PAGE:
Speaking and Hearing: What marmosets can teach us about the sensory-motor control of voice and the origins of vocal communication
Steven Eliades, M.D., Ph.D.
Research in our group focuses on the neural basis of vocal communication. Communication is a dynamic process that encompasses both production and perception, occurring in an interactive and contextually-dependent fashion. We approach this both through basic scientific model systems and through parallel experiments in human subjects, including patients with hearing and communication disorders. We are particularly interested in questions of vocal self-monitoring, that is, how do you hear yourself when you speak, how does your brain process that information differently than others sound you might hear, and how do you use this to help you control your voice. We also have interests in sensory processing in naturalistic environments, and how the brain encodes sound differently than when listening in more traditional laboratory testing. We are also interested in the role of social context and decision making in animal communication. Finally, we use comparative approaches to determine how these processes are conserved between animals and humans, and how they are affected by hearing loss and other disorders of vocal communication. In addition to his research lab, Dr. Eliades is a clinician-scientist and Otolaryngologists, with a focus in diseases of the ear, hearing, and balance (Otology). As part of this role, he has research interests in cochlear implants, in particular the learning and plasticity that affects implant outcome. He also collaborates with other clinicians and investigators to apply quantitative analysis to understanding and categorizing disorders of hearing and balance.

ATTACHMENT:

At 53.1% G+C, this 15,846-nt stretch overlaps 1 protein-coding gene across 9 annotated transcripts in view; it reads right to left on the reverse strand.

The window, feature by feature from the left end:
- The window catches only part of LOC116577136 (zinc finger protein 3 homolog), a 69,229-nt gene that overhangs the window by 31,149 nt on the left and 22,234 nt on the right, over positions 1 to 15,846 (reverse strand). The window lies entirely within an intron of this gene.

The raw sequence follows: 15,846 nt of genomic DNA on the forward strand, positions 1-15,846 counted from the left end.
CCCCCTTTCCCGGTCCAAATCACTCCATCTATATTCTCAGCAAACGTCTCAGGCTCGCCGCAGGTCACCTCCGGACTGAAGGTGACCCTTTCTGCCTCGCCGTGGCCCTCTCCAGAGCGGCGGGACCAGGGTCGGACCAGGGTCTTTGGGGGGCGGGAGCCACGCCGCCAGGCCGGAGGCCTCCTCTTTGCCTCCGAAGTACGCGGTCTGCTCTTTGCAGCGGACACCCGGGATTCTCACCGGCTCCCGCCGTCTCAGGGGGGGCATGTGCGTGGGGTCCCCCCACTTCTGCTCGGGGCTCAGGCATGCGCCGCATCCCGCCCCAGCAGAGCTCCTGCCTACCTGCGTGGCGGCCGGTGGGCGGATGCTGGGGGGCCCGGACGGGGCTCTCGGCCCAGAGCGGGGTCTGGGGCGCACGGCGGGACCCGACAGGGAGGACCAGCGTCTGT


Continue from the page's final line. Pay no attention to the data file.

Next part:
Medicine, Natural Sciences, Panel/Seminar/Colloquium, Research